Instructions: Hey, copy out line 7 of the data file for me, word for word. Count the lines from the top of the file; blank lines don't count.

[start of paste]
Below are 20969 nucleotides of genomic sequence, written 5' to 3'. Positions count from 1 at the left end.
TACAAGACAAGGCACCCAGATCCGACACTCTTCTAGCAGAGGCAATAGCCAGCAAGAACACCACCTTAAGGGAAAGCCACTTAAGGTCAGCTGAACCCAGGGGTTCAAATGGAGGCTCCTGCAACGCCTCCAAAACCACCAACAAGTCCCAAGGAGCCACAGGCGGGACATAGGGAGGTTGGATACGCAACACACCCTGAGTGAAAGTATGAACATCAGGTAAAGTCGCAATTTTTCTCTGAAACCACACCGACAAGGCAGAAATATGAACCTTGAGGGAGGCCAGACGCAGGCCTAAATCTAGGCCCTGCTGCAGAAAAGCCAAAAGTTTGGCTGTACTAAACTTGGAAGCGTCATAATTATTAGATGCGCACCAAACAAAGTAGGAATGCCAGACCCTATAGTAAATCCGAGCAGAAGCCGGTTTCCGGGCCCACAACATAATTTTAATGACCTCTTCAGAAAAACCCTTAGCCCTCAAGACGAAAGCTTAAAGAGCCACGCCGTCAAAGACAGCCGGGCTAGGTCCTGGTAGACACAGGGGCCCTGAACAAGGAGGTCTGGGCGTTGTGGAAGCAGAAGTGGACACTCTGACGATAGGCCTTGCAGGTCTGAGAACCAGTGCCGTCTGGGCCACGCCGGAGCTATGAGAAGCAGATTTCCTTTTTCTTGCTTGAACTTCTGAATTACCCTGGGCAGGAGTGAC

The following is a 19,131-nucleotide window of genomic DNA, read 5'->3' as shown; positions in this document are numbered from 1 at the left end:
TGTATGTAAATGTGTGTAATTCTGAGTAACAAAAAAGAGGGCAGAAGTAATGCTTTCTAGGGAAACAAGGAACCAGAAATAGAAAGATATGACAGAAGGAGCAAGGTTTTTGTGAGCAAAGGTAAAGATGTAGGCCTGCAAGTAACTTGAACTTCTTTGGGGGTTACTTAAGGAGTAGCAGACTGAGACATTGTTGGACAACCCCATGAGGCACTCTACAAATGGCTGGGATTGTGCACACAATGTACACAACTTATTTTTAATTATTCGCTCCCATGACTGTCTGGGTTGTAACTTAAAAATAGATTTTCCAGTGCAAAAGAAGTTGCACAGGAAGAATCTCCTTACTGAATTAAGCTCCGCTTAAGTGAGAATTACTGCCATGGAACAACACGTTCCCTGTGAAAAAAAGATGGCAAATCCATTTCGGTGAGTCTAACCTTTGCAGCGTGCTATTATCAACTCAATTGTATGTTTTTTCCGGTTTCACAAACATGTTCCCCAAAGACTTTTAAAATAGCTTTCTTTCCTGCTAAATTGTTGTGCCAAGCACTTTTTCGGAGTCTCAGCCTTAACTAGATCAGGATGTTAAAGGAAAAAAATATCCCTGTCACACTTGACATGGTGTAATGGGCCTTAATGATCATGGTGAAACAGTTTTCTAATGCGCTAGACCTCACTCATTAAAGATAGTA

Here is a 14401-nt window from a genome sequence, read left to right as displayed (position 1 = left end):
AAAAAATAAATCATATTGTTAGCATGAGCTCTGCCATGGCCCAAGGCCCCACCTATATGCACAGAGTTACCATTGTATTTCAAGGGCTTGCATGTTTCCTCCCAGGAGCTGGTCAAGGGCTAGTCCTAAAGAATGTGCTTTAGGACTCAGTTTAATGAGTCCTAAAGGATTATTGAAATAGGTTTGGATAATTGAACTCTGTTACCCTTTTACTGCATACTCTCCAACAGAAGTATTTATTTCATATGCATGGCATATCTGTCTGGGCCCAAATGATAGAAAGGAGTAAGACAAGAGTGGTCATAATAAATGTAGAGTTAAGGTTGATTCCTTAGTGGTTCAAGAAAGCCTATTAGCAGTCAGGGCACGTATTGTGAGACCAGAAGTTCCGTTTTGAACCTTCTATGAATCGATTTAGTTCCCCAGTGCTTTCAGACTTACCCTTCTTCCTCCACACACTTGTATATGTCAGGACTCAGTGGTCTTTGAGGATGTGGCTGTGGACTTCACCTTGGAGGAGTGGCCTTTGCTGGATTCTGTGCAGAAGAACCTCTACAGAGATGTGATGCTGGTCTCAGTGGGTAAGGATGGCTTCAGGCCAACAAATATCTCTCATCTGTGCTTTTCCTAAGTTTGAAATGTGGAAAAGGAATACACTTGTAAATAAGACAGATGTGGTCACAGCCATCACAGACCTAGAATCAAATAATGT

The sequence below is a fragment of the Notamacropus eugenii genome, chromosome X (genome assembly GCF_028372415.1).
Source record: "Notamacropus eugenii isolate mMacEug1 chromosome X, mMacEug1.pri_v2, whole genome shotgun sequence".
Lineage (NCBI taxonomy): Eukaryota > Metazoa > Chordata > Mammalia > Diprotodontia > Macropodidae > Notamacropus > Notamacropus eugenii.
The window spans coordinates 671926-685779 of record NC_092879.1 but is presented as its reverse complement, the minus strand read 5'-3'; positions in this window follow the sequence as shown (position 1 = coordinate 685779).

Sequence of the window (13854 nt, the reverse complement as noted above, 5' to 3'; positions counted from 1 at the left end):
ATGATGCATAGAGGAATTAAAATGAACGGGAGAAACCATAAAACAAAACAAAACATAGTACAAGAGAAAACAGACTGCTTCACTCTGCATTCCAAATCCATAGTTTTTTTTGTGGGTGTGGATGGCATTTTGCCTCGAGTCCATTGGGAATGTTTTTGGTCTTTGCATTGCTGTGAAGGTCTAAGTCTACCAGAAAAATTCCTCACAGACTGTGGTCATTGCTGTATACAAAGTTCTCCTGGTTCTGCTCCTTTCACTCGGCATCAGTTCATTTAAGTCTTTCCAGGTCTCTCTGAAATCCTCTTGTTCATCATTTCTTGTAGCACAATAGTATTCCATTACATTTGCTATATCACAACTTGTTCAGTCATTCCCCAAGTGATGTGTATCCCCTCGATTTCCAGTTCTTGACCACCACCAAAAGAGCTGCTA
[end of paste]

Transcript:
The sequence below is a fragment of the Notamacropus eugenii genome, chromosome X (genome assembly GCF_028372415.1).